How deposit return systems reduce carbon emissions

Drinks containers made from recycled materials have a smaller carbon footprint than those made from scratch. By keeping high-quality materials in a recycling loop, deposit return systems work to avoid carbon emissions in a number of ways.

Family returning containers to reverse vending machine

According to calculations from the World Bank, up to two thirds of global household waste still ends up in landfills or incinerators. A large part of this waste is made of plastic, which releases CO2 and other greenhouse gases into the atmosphere as it breaks down, or when it’s burned. By increasing the collection and recycling rates of plastic waste, these kinds of emissions can be kept to a minimum.

Deposit return systems have been extremely successful at incentivizing the return of used beverage containers. After just two years of being put in place, for example, Lithuania’s deposit return system was able to collect nine out of every ten containers sold to consumers. It's still going strong, with millions of plastic and glass bottles, as well as aluminum cans, sent to be recycled. Easy!

This is the first way that deposit return systems work to reduce carbon emissions, but there’s more. Because recycling saves up to 80% of the energy used to extract and process virgin resources, recycled bottles and cans have a much smaller carbon footprint than those made from scratch. And that’s only on the first loop. What happens when recycled materials go round again? And again?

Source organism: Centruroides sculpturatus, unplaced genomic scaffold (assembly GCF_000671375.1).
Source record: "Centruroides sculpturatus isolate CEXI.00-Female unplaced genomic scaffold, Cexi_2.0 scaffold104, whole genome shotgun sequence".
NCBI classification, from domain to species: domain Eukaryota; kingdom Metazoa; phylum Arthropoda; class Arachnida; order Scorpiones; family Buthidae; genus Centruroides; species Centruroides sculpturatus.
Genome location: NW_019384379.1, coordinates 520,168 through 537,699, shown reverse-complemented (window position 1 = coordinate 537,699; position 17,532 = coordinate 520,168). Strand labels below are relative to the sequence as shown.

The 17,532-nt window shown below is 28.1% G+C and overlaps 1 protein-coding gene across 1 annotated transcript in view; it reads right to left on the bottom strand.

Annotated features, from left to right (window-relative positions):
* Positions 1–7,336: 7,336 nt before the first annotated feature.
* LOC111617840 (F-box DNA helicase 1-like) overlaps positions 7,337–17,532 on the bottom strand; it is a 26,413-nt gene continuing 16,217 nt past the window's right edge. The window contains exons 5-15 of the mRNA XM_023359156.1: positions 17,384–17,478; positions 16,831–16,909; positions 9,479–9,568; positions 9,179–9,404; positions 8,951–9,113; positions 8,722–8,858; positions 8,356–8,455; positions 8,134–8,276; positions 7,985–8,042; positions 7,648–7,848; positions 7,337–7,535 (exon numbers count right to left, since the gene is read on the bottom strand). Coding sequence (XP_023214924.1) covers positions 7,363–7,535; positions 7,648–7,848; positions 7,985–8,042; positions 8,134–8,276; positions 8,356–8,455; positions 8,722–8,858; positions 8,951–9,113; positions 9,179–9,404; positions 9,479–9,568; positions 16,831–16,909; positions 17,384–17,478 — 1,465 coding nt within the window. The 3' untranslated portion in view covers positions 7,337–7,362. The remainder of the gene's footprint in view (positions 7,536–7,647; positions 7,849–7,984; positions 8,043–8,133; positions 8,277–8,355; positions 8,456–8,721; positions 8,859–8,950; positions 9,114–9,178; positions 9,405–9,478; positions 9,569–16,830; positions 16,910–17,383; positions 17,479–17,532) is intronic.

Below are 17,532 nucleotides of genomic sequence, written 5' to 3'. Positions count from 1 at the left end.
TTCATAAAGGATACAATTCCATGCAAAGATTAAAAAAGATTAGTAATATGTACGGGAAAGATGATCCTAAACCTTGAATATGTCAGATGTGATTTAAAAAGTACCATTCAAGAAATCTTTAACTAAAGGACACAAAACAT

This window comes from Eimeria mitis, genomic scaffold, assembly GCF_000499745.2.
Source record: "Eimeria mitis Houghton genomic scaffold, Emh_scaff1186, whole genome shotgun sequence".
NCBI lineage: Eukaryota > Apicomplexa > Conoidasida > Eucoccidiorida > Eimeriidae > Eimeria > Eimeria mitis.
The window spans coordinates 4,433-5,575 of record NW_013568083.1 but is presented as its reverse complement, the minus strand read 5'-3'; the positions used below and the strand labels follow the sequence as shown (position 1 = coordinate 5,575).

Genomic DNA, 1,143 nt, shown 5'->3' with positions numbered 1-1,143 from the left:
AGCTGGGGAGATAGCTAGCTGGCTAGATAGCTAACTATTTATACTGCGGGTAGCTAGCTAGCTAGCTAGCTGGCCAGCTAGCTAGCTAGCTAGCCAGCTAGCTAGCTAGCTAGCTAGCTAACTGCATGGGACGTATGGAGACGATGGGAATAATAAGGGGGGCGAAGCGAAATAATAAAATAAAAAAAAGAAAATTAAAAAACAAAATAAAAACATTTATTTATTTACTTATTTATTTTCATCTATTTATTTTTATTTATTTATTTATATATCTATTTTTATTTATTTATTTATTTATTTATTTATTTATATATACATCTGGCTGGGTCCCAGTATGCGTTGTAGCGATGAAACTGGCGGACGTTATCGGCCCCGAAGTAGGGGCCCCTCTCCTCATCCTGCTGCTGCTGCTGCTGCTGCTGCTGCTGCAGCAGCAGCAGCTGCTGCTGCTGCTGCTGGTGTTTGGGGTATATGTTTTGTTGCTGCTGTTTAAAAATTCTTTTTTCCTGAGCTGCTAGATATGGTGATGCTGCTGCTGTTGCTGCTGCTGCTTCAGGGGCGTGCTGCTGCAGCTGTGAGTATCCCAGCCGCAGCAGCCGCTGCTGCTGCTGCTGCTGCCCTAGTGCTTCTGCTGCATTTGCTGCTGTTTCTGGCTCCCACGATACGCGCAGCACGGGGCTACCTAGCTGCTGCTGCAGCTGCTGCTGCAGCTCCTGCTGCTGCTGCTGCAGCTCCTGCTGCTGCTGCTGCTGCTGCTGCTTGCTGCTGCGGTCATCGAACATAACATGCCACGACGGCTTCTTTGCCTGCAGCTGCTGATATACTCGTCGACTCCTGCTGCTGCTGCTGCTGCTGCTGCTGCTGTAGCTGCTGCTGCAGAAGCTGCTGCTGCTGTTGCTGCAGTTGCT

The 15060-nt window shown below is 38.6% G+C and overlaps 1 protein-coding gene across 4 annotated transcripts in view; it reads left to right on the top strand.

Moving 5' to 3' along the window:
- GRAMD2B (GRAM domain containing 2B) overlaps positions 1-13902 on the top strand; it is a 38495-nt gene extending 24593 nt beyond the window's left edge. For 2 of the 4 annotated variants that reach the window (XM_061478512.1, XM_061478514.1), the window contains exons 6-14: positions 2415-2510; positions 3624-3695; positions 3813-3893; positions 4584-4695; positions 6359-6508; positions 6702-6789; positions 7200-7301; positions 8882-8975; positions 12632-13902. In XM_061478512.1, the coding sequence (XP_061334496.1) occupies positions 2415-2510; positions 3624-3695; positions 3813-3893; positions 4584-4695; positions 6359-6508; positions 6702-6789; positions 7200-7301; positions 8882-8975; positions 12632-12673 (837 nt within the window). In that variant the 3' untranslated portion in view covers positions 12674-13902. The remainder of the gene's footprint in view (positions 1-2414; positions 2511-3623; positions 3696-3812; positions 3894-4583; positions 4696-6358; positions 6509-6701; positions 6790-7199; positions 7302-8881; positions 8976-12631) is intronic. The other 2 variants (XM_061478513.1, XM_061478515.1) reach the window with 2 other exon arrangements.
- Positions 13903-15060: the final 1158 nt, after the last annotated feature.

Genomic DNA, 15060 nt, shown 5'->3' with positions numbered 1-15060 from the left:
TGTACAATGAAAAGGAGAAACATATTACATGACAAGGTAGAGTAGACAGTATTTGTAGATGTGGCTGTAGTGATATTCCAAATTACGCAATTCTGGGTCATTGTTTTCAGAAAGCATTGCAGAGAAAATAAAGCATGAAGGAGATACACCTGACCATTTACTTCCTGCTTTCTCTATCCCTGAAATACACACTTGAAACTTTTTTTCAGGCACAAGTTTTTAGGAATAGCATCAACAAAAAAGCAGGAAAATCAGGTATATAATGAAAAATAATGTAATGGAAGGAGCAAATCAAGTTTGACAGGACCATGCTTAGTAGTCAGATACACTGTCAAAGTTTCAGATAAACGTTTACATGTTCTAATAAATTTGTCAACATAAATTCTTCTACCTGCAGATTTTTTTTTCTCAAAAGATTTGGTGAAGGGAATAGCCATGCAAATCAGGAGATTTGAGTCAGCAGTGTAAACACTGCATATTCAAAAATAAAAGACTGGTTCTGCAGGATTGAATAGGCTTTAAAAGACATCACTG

Bottle to bottle to bottle to bottle to…

By capturing high-quality materials for recycling (and keeping that quality high by separating materials at the collection point), deposit return systems avoid the build-up of impurities in the production loop. This allows recyclers to provide the beverage industry with optimal resources for the re-production of drinks containers. In fact, the higher the collection rate, the higher the quality of the materials in the loop, meaning the more times that material can be used in new containers. For every 100 virgin bottles produced, a deposit return system with a 90% collection rate (just like Lithuania’s) and a recycling rate of 75% makes it possible to produce a total of 208 bottles! In country's where the recycling rate is higher, for example in Norway, that number is much greater. 

TOMRA calls the efficient collection of bottles and cans for recycling into material that is repeatedly used to produce new drinks containers Clean Loop Recycling, and deposit return systems are an important part of this process.

With recycled materials replacing virgin materials in container production, the greenhouse gas emissions associated with creating new beverage containers drop significantly. Assuming a collection rate of 90%, it’s possible to save up to 3.8 tonnes of CO2 per tonne of plastic material used.

More recycled plastic = Less CO2

Deposit return systems help reduce carbon emissions associated with beverage packaging production and disposal, and offer a unique opportunity to do so on a global scale. Predictions suggested that 583 billion 1-liter plastic bottles would be produced in 2021 alone. If all of these containers were recycled in a Clean Loop, up to 80 million tonnes of CO2 could be avoided worldwide!

TOMRA Collection captures more than 40 billion drink containers around the world every year, ensuring that they don't end up in our streets, oceans, landfills, or incinerators. As more and more countries establish their own deposit return systems, we expect this number to increase dramatically. Since every container kept in the Clean Loop means CO2 kept out of our atmosphere, we’re hopeful for what the future holds.